The purpose of this paper is to describe risk and protective factors for symptoms of post-traumatic stress disorder (PTSD) experienced over a 1.5-year period among both…
The purpose of this paper is to describe risk and protective factors for symptoms of post-traumatic stress disorder (PTSD) experienced over a 1.5-year period among both frontline and “non-traditional” responders to the 2010 and 2011 earthquakes in Christchurch, New Zealand.
A longitudinal survey administered to Christchurch workers with referents from the city of Hamilton at 6, 12 and 18 months after the 2011 earthquake. Potential risk and protective determinants were assessed by questionnaire items at baseline and over time, the outcome being PTSD as assessed by the PTSD Checklist-Civilian version. A longitudinal latent class analysis identified groups with similar trajectories of PTSD.
A total of 226 individuals, 140 (26 per cent) from Christchurch and 86 (16 per cent) from Hamilton, participated at baseline, 180 at 12 and 123 at 18 months, non-traditional responders forming the largest single group. Two latent classes emerged, with PTSD (21 per cent) and without PTSD (79 per cent), with little change over the 18-month period. Class membership was predicted by high scores in the Social Support and Impact of Events scale items, Health-related Quality of Life scores being protective. PTSD scores indicative of distress were found in females, and predicted by burnout risk, behavioural disengagement and venting.
Non-traditional responders should be screened for PTSD. Social support should be considered with the promotion of adaptive coping mechanisms.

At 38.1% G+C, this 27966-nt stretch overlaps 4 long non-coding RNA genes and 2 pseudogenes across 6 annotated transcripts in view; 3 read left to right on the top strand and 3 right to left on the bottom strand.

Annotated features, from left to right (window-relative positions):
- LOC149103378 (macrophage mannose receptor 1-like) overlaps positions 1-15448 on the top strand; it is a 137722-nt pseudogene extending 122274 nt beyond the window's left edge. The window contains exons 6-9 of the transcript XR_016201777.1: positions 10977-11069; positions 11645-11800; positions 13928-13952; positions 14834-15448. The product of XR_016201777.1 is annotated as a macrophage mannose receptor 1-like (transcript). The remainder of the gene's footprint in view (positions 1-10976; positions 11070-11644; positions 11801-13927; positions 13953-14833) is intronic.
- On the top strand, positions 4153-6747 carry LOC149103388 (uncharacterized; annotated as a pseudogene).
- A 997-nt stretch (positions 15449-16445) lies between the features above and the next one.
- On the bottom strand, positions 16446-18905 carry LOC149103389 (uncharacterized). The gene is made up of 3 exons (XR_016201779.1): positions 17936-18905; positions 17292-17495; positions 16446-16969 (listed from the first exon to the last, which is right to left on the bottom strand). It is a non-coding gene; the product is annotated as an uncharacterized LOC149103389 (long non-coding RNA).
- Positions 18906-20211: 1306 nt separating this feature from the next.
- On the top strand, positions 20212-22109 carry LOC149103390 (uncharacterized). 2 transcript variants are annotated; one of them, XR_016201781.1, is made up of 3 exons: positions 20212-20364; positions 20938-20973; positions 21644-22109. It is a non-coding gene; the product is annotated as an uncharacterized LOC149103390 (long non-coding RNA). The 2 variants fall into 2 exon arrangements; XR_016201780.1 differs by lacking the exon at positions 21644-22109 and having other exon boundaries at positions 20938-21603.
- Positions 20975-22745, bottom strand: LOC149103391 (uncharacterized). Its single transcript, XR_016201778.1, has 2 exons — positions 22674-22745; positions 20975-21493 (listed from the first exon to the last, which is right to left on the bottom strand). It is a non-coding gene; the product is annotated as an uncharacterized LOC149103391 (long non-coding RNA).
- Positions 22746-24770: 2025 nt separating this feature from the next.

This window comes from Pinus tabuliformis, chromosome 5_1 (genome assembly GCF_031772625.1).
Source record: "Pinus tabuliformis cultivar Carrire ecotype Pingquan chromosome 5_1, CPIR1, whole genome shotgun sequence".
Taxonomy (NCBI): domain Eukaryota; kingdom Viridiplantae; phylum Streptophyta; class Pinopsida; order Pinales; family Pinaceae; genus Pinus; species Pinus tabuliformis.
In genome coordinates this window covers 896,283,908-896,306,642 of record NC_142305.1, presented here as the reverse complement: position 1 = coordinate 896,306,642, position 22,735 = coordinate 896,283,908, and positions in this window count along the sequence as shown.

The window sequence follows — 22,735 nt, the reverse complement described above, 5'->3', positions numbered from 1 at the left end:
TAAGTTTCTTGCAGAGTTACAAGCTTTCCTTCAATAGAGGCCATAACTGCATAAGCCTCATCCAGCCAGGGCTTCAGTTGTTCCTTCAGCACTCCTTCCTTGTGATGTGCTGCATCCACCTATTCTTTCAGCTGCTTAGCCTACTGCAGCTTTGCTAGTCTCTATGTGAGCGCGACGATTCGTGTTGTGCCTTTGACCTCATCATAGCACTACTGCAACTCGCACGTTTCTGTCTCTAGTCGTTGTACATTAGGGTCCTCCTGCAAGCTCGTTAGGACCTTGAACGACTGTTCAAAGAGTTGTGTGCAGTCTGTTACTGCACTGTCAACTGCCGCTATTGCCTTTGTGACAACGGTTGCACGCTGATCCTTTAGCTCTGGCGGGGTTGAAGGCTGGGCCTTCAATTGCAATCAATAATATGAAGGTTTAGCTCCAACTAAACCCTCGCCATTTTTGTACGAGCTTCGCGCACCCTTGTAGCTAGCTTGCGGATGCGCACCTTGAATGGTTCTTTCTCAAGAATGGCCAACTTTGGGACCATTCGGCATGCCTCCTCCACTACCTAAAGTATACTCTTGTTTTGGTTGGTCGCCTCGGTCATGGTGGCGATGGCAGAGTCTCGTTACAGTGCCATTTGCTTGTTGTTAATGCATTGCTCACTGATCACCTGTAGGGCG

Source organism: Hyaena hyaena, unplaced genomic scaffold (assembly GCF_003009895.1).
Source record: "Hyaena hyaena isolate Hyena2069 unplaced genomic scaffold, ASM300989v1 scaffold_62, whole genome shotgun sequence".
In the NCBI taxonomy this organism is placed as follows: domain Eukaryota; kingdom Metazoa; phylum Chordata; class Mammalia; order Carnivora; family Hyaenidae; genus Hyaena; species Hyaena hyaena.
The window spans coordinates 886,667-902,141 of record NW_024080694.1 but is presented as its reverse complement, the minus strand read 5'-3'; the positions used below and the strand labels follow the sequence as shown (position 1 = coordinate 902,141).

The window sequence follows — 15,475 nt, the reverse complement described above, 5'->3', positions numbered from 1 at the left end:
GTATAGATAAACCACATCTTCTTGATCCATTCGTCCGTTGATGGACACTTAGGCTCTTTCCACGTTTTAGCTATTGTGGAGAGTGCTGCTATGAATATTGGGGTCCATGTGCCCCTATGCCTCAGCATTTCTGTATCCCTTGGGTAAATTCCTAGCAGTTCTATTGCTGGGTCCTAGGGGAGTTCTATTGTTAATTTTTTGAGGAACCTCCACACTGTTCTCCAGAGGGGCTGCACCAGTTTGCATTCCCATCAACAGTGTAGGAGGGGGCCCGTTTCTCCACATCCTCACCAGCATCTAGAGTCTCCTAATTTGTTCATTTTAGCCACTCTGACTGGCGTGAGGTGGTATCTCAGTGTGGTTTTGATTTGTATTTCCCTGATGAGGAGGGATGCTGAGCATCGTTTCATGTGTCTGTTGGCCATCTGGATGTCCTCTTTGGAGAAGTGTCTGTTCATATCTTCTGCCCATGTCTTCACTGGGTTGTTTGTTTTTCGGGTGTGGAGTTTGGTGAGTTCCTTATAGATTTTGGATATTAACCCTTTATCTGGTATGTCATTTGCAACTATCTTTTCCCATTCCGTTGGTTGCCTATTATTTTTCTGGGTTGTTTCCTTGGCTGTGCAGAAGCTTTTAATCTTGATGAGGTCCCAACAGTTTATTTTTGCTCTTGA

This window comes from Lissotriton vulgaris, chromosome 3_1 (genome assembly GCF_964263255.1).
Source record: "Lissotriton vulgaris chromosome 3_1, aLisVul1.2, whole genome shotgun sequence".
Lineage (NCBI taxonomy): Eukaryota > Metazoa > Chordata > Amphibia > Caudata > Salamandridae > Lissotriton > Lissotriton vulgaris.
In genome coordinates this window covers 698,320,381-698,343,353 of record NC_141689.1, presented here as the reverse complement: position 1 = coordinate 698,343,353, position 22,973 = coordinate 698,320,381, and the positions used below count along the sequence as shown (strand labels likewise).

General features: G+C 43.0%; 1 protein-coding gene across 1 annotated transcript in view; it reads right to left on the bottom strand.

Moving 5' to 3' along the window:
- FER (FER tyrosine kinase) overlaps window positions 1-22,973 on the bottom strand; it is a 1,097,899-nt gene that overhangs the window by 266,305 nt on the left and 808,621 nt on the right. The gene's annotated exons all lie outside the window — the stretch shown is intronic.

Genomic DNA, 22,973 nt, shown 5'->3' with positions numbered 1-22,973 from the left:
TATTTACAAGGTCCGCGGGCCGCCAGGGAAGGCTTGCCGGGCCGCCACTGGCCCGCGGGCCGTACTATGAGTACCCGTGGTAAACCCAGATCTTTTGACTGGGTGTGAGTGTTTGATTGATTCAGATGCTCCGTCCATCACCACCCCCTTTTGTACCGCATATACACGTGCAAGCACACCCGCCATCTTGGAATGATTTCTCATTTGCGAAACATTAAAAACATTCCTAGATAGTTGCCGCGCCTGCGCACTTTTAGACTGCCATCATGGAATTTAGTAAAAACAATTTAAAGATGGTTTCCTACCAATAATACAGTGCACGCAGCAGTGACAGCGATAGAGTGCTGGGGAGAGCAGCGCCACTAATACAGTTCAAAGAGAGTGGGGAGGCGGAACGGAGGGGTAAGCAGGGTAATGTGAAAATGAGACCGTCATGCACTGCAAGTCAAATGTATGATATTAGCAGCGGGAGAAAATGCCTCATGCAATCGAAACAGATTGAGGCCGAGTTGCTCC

The strength was longitudinal follow-up over an 18-month period, with demonstration of how the potential determinants influenced the course of PTSD over time.
The role of first responders in mitigating the effects of earthquakes is vital. Unlike other disasters, earthquakes are not single events, and exposure to dangerous and…
The role of first responders in mitigating the effects of earthquakes is vital. Unlike other disasters, earthquakes are not single events, and exposure to dangerous and trauma-inducing events may be ongoing. Understanding how first responders cope in the face of such conditions is important, for both their own well-being as well as the general public whom they serve. The paper aims to discuss these issues.
Using questionnaires, this study measured posttraumatic stress disorder (PTSD), psychological resilience, and reactive coping styles in a sample of first responders active during the 2011 Canterbury earthquake in New Zealand.
The prevalence of PTSD was similar to that reported in the literature. Psychological resilience, but not disaster exposure, was found to be associated with PTSD. Maladaptive coping strategies best predicted resiliency, but there were significant gender differences.
These findings can inform those managing first responder disaster workers through the consideration of preventive and treatment interventions.
OUR fifty‐ninth volume is opened by this issue of the Library World, which has survived longer than any other independent library periodical. Some reflections, which may indeed seem repetitive, seem to be natural in the circumstances. We have a sense of gratitude to the number of readers, who as writers and subscribers have sustained us so long and will we trust continue to do so. From the first we have adhered closely to the thesis that our business was with the conduct of libraries and the activities, even personal ones, of librarians but not with their private affairs. We have endeavoured to initiate and to describe methods many of which are now commonplace in their acceptance. Thus J. D. Brown our founder and first Editor published in this his series on charging systems; Louis Stanley Jast his serial on his own cataloguing methods; Dr. E. A. Baker made known his views on the annotation of books; J. D. Stewart and Berwick Sayers wrote for those pages their study, afterwards published as the book The Card Catalogue—these are a few examples. The lighter forms of librarianship writing may be said to have been initiated in this country in our pages, for example the reports of the Pseudonyms' meetings which, it must be confessed, have a vague relation only to what actually took place at them; and the over‐thirty years' serial, Letters on Our Affairs, initiated in 1913 by one who became a world famous librarian, established, especially in its first decade, this style of critical writing which has had so many imitators.